While it's true that most England didn't step onto the treacherous
shores of New South Wales until the 18th century, there are stories
of the Mad Whore of Kakadu, who walked the land hundreds of years
earlier. The tale begins in the early 1500's, when a small colony
of trappers, hoping to make their fortune in shipping exotic
beasts to the nobility, came to Australia, fabled for creatures
of legend . They were of the first to cross the great expanse,
and brought with them the necessities for life: rum, salted meats,
Their dreams of quick fortune were dashed quickly, for they
did not know of the rocks and spires that threatened under the
blue waters, and their ship ran headlong into the reef. The waters
contained snakes, stinging octopus, and sharks, and many of the men
found the trip ashore to be deadly. Those who made it safely, found
that they were ill-prepared for the wilds of the land - the animals,
the insects, and the aboriginals who feared their pale skins.
After the span of only days, they were filled with hatred for the
nature that sprawled and crawled into their makeshift homes They
walled up their little commune and went out only in daylight to
hunt, and collect water. The gate would be locked tight after dark,
and they would cower within, hoping that the calls of the wild dogs
would get no closer.
After weeks caged up like animals, one of the women could take no
more, and she ventured out one afternoon to find berries, or eggs,
or anything to give some variety to the meager plain meat that she
had endured every meal. The land was wild but beautiful, and she
wandered too far, for dark was pressing. She was somewhat lost,
and by the time she saw the smoke from the fires of the compound,
the dogs were already howling near. "Let me in, you fools," she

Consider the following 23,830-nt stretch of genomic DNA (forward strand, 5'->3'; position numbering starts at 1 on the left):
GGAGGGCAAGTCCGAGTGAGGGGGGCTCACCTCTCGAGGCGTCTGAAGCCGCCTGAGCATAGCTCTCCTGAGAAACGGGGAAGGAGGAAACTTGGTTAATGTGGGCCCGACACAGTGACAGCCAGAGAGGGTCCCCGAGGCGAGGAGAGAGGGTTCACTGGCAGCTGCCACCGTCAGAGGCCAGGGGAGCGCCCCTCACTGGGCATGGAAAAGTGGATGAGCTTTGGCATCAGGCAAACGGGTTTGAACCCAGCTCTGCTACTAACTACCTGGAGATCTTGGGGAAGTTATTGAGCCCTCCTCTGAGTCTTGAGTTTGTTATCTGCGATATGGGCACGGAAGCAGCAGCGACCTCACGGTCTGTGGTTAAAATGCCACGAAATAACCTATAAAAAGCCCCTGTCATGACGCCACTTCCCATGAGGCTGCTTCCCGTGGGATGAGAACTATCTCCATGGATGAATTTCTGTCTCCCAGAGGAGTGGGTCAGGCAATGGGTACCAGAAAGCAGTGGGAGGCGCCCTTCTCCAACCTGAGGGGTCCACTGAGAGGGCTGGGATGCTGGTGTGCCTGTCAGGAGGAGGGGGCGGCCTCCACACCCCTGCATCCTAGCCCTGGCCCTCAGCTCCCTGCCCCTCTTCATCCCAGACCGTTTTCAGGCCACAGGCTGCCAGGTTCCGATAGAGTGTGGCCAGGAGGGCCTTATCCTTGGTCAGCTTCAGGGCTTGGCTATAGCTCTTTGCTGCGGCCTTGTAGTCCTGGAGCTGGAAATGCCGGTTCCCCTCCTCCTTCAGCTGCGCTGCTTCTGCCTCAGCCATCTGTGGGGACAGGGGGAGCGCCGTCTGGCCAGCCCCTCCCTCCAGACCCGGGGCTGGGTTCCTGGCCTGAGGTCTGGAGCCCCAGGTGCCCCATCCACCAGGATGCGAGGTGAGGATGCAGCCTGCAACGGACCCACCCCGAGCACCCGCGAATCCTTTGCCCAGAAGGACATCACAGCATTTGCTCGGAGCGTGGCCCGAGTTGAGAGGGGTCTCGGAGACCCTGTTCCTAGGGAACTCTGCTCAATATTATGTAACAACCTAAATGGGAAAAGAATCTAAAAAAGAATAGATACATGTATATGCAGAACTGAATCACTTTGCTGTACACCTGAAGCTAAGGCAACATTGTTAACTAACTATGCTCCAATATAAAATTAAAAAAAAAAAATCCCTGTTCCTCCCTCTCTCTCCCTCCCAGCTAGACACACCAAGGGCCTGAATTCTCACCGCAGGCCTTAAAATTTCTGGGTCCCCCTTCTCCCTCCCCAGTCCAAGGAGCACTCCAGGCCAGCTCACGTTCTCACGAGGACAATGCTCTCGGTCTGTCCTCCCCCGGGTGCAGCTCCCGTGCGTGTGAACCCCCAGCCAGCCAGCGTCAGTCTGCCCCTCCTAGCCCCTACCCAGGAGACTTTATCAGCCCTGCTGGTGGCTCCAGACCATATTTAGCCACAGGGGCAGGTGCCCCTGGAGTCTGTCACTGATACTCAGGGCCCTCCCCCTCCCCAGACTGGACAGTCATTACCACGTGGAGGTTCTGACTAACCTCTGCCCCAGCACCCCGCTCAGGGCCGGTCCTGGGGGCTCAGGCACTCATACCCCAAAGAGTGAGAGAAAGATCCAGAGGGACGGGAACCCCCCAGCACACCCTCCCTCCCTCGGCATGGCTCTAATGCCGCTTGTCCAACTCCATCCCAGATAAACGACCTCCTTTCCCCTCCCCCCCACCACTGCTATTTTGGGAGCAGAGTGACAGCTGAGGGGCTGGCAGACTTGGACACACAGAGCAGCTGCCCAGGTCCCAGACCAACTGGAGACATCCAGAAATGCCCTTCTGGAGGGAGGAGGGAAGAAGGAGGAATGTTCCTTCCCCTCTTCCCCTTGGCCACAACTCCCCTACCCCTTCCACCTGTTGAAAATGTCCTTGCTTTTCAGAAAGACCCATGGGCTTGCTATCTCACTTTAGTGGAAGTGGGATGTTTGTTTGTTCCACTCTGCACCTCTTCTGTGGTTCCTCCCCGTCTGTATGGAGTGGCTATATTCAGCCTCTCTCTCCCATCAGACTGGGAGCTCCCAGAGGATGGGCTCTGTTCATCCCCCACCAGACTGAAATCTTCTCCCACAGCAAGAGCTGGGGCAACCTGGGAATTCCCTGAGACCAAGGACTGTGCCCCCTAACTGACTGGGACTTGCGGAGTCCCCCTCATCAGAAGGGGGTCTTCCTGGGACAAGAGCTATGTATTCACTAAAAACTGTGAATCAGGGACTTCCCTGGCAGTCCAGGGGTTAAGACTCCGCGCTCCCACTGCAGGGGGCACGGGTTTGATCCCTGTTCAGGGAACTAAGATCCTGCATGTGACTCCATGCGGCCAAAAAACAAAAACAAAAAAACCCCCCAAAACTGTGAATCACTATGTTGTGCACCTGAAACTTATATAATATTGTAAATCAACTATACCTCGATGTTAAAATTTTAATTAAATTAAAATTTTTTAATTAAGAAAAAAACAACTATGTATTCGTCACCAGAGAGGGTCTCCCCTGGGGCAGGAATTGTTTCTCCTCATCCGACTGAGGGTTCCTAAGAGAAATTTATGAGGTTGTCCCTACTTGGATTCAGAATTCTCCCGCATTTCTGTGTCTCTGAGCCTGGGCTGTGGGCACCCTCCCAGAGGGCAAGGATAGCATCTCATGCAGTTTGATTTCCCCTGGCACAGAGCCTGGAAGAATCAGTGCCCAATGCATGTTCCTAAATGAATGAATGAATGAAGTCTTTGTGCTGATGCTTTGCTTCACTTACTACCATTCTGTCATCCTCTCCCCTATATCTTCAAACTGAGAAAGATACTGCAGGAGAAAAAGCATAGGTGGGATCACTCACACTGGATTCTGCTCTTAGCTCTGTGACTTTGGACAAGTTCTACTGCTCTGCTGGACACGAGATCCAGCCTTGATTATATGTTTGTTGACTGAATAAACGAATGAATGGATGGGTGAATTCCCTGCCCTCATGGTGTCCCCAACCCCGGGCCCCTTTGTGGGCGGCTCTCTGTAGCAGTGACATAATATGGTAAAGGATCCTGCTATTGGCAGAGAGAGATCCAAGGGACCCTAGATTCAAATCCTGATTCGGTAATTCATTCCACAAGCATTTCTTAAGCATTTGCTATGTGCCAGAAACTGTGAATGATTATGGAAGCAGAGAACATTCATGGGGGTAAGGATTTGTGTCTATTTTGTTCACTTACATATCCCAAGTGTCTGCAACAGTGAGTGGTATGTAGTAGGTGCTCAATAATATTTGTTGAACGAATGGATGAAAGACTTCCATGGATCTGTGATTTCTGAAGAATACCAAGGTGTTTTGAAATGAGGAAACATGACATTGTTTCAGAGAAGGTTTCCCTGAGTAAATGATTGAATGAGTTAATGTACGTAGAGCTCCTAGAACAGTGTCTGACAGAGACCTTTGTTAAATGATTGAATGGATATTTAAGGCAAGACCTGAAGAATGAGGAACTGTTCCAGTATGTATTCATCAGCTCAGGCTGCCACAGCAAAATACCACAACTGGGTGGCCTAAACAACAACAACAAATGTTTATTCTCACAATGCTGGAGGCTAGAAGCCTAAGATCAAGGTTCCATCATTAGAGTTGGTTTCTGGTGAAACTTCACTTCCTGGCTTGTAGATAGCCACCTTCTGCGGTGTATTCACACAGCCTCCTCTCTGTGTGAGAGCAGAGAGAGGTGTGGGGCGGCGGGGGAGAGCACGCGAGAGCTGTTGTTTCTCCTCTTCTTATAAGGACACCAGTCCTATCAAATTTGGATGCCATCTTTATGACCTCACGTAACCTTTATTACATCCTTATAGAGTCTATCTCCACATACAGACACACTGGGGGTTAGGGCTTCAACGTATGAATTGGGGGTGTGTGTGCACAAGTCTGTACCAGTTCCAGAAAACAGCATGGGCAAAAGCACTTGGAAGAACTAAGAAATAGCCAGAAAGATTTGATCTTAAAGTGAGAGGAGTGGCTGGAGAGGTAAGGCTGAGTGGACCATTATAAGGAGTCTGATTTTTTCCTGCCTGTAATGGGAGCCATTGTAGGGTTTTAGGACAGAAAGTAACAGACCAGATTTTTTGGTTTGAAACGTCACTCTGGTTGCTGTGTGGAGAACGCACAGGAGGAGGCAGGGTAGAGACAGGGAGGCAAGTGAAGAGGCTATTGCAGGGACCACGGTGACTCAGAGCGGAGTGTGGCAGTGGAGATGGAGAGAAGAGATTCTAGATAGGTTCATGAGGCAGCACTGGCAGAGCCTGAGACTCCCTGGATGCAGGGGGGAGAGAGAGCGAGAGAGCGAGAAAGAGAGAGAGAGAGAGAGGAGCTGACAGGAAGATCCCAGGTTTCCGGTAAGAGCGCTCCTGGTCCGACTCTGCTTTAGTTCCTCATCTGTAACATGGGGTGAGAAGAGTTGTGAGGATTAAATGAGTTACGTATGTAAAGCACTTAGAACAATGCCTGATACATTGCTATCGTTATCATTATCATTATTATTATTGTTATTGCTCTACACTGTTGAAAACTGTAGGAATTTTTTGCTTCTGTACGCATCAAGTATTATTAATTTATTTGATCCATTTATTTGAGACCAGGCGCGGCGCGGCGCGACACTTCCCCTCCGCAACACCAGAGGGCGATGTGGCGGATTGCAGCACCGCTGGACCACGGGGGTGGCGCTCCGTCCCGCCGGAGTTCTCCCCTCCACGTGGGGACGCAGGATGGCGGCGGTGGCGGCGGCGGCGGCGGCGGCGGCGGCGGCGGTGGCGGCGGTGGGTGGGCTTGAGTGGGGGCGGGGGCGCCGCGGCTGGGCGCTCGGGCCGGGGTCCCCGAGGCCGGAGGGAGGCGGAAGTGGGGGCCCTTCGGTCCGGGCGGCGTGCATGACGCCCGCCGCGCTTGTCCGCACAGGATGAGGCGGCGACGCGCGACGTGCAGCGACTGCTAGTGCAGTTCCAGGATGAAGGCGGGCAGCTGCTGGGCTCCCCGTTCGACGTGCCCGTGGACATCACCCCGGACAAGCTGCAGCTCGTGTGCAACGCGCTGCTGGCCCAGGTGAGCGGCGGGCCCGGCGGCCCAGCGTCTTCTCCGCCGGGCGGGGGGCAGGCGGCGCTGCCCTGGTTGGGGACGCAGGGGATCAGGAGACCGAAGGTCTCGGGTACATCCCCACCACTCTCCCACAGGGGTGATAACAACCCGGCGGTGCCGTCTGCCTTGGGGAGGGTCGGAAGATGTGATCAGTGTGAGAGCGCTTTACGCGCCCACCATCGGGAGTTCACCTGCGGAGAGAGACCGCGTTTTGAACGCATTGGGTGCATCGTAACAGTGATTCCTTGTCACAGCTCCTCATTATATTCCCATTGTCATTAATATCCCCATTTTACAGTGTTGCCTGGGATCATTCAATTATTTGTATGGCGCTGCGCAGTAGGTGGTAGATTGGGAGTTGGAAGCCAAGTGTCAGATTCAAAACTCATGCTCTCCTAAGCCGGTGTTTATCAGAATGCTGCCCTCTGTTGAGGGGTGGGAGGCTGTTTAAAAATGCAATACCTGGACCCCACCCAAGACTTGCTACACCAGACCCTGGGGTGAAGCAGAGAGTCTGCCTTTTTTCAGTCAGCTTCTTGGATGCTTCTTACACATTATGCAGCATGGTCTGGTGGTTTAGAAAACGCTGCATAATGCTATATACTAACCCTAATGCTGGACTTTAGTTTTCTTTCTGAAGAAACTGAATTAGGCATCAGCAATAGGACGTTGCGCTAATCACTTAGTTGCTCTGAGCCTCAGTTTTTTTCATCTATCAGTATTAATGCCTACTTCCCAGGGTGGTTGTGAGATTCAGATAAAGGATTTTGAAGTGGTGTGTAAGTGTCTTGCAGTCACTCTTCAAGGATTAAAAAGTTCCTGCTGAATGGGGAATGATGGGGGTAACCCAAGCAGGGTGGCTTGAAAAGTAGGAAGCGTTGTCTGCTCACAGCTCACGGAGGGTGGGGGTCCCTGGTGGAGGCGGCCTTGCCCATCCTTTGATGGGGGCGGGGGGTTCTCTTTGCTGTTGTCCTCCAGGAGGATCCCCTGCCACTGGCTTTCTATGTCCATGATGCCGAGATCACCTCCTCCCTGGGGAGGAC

screamed, but the men did not answer. "By God, please...it's Alys!
Please open the gates!" But thinking of their own skins, they
feared the animals, and would not crack the doors. The dingoes drew
closer, and their frenzied yelps and calls soon surrounded the
compound. Alys wailed and pounded on the gates, but as the howls
and yips reached crescendo, she took to a dead run. The animals
disappeared with her, and her screams echoed long into the night.
Days later, the men found Alys much alive, and wandering naked with
a vacant stare. Remorseful, they brought her back, but she was
only physically there. She would only rock and stare in the day,
and at nightfall she would run around the compound, scratching at
the walls. Many times, they tied her down, for fear that she would
knock the doors down with her gleeful pounding. Soon enough it grew
clear that Alys was with child, and the men accused each other
as the father - none wanted claim on the baby of a crazy whore.
Life was to grow much more desperate in the coming months, when
sickness struck the colony. They were too ill to keep Alys at bay,
and finally she broke out of the compound to run with the wild dogs.
"Witchcraft," they said. She didn't return.
Months later, on opening the gates at morning, they found an
infant, blond and pale, swaddled in the remains of Alys's torn gown.
They never saw Mad Alys again, but took the child in, and named
him Alystar, after his poor crazy mother.
Later rescued by a group of missionary monks, offcourse of
their travels, Alystar was taken into an orphanage, and adopted
by a vintner's family. Now called Allister, he is a grown man, and
remembers nothing of his bewitched beginnings. He learned the trade
of his adopted father, and served time in the military, eventually
serving under the ArgentLupe banner. Though they haven't seen
Allister in years, the old survivors of the failed colony still
tell stories of the Child Dingo, half-man, half-beast, and the
crazed mother left behind. Who knows what truth lies in the tale.